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How light temperature affects melatonin production

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The Power of Light

If you've ever found yourself tossing and turning in bed, unable to drift off into dreamland, you're not alone. We all know that getting enough sleep is essential for our health and well-being, but sometimes, achieving a good night's sleep can feel like an uphill battle. While there are many factors which affect sleep quality, one often-overlooked aspect is the role of light temperature. 

Did you know that the type of light you're exposed to can significantly impact your body's production of melatonin, the hormone that regulates your sleep-wake cycle?

In this article, we'll dive deep into the fascinating world of light temperature and its effects on melatonin production. If you're curious about how to get a better night's sleep by harnessing the power of light, read on. 

Light temperature plays a crucial role in the production of melatonin, which is the hormone responsible for regulating our natural sleep-wake cycle. This hormone is produced in response to light exposure, and its production is heavily influenced by the type of light that we are exposed to.  Consequently, it’s important to understand the role light temperature plays in melatonin production, so that one can better regulate our circadian rhythm. By understanding the ways in which light temperature can affect melatonin production, we can better understand the impact that light has on our body and how to make the most of it.[1] [2]

What is melatonin and its role in regulating sleep-wake cycle

Our bodies are incredibly complex, and one of the essential hormones that play a significant role in our sleep-wake cycle is melatonin. This hormone is produced in response to light exposure, and its primary function is to regulate our sleep patterns. The natural circadian rhythm, which tells us when to sleep and when to be awake, regulates the timing of melatonin production. This rhythm is closely tied to the light-dark cycle which we experience throughout the day. That's why melatonin production is highest before bedtime and during the hours before we wake up. The type of light we're exposed to also heavily influences melatonin production, and that's because of the way light affects our retina. In fact, it’s our retina which sends signals through the central nervous system to the pineal gland, where melatonin is produced. 

What is light temperature and how it affects melatonin production

Now, let's shed some light on the fascinating world of light temperature and how it affects our sleep patterns. Light temperature is measured in kelvins (K), and this measurement simply refers to the color of a light source. The higher the K value, the more "blue" the light, and the lower the K value, the "redder" the light. As we mentioned previously, Light temperature plays a crucial role in regulating our natural sleep-wake cycle and heavily influences melatonin production. Research suggests that blue light, measured at around 7,500K, with a wavelength of 480 nm, has the most significant, suppressing effect, on melatonin production, similar to that of sunlight. On the other hand, orange light, with a K value of around 2500 K, does not suppress melatonin production. So, the higher the K value of a light source, the more likely it is to disrupt melatonin production. With this knowledge, we can make mindful choices about the light we expose ourselves to, promoting better sleep and a healthier lifestyle.  Mudita Harmony has a customized front light which measures 2700 K on the Kelvin color temperature scale. This light gives off a warm light and provides a relaxing bedtime atmosphere completely free of any sleep-disturbing blue light.[3]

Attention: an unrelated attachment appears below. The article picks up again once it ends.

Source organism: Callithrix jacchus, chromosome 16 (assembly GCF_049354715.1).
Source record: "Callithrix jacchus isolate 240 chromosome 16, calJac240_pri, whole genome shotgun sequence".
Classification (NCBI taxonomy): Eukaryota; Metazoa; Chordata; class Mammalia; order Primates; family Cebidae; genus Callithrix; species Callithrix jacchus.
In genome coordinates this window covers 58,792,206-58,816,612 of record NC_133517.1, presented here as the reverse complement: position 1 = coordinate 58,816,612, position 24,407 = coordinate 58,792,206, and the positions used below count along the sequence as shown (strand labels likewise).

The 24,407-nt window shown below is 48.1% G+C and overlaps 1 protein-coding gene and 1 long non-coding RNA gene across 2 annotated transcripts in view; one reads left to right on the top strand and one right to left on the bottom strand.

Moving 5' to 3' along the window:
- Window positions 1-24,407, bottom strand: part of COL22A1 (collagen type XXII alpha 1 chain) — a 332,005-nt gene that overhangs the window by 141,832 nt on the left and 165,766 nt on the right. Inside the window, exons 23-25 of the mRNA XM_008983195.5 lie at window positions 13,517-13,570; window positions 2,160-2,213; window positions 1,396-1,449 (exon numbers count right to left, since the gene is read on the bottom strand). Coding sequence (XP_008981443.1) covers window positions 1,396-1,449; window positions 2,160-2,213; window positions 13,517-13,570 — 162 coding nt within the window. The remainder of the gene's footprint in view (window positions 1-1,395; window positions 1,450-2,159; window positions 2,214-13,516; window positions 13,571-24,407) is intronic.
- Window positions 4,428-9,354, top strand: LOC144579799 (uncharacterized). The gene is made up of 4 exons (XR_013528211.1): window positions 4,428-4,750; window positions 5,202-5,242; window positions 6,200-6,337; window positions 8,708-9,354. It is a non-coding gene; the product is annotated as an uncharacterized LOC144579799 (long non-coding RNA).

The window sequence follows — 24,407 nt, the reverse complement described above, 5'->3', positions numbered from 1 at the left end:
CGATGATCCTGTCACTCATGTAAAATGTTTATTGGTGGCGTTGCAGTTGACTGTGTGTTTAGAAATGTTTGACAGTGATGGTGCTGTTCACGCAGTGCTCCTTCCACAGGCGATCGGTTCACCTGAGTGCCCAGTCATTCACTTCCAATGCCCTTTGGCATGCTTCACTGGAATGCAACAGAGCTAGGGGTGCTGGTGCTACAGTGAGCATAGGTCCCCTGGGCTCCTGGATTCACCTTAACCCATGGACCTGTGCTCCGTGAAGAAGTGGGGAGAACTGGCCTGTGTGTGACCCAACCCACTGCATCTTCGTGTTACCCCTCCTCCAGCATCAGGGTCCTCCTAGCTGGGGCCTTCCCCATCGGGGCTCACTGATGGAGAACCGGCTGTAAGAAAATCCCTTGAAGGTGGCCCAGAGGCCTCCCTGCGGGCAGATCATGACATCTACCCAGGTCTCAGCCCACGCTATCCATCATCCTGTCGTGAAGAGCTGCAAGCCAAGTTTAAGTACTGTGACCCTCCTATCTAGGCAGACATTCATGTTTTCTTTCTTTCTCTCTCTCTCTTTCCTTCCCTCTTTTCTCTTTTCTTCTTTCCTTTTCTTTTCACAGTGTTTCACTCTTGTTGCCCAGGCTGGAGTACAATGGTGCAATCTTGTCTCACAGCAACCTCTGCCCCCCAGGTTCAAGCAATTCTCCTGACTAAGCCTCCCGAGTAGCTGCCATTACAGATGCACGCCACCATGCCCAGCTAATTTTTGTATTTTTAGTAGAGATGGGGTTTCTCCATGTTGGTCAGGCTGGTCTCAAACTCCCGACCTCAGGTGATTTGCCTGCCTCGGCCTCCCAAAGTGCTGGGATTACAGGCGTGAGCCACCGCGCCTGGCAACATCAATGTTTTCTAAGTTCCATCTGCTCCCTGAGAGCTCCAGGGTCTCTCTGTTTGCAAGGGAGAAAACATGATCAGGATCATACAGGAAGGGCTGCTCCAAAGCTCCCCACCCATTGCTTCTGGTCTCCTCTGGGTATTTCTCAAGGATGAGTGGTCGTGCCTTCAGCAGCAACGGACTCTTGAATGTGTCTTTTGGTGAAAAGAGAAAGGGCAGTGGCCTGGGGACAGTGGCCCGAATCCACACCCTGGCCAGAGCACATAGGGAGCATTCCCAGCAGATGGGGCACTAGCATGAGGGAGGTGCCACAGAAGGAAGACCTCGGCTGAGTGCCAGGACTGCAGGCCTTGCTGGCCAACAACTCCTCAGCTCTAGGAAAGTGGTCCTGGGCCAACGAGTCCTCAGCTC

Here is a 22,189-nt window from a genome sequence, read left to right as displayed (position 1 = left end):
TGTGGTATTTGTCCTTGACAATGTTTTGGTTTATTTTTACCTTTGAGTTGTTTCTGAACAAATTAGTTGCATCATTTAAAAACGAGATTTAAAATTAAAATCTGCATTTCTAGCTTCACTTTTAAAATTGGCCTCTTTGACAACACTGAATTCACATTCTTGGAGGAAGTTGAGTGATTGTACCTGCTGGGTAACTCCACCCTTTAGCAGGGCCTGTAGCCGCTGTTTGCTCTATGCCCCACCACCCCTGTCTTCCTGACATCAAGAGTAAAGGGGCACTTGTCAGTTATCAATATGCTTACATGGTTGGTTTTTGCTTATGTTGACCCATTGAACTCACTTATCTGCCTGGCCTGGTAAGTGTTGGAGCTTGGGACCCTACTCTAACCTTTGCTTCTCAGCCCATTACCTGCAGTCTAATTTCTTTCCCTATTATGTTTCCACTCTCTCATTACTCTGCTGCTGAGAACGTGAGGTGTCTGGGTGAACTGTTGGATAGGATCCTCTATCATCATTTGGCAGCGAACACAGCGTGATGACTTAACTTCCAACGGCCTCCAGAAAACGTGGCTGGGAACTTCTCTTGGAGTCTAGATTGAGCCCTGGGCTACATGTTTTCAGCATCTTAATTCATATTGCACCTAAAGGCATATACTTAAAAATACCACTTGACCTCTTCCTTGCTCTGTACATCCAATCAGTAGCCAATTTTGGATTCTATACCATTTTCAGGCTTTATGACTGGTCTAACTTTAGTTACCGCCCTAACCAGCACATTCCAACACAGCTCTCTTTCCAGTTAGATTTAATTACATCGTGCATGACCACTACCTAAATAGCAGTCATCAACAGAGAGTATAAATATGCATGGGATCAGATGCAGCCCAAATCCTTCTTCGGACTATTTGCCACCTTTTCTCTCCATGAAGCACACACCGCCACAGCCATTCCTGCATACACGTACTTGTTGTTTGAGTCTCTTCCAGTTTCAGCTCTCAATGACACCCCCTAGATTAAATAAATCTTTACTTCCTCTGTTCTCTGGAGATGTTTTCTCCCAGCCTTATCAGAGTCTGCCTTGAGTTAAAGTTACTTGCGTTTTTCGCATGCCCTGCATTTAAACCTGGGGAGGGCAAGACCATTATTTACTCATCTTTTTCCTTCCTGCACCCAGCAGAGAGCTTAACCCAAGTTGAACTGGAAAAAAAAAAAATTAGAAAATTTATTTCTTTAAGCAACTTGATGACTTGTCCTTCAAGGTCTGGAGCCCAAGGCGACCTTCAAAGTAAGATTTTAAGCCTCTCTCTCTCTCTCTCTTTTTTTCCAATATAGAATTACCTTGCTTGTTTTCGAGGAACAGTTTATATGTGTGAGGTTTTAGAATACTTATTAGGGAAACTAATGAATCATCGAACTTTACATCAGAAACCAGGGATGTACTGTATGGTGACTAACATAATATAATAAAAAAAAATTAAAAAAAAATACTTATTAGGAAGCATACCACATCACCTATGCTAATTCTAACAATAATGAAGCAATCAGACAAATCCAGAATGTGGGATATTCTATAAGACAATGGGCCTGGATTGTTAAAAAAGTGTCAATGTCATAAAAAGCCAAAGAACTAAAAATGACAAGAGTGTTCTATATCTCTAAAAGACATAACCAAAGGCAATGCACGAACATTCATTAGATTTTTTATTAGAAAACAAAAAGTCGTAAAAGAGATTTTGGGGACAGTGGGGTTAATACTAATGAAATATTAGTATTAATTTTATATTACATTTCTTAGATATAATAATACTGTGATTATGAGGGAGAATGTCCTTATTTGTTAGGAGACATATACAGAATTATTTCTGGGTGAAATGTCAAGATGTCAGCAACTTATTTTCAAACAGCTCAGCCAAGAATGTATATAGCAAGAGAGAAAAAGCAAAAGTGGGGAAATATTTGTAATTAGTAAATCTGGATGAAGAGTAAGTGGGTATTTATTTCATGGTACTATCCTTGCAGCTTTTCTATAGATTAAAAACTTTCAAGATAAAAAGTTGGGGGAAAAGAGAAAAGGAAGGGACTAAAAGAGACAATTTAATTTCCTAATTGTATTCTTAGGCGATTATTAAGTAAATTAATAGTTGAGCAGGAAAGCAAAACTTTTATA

The sun rises at a deeply orange 2,000 K. It then transitions to a rich, golden 3,500 K. Mudita Harmony is equipped with a soft, adjustable backlight that lights up at a gentle 2,700 K, very close to that of natural sunlight in the morning.

What are the different types of light temperatures

Light temperature is a measure of the color of light and it’s indicated in Kelvin (K). There are three main types of light temperatures: Warm Light, Cool White Light, and Daylight. It’s important to know how our body responds to different types of light temperatures. 

  • Warm Light (2700K-3000K): Warm light has a yellowish and soft appearance, similar to the light emitted by traditional incandescent bulbs. It creates a cozy and relaxing atmosphere, which is often used in living areas, bedrooms, and other spaces where people want to wind down. Warm light has a lower color temperature, which helps in increasing the production of melatonin, the hormone responsible for regulating sleep.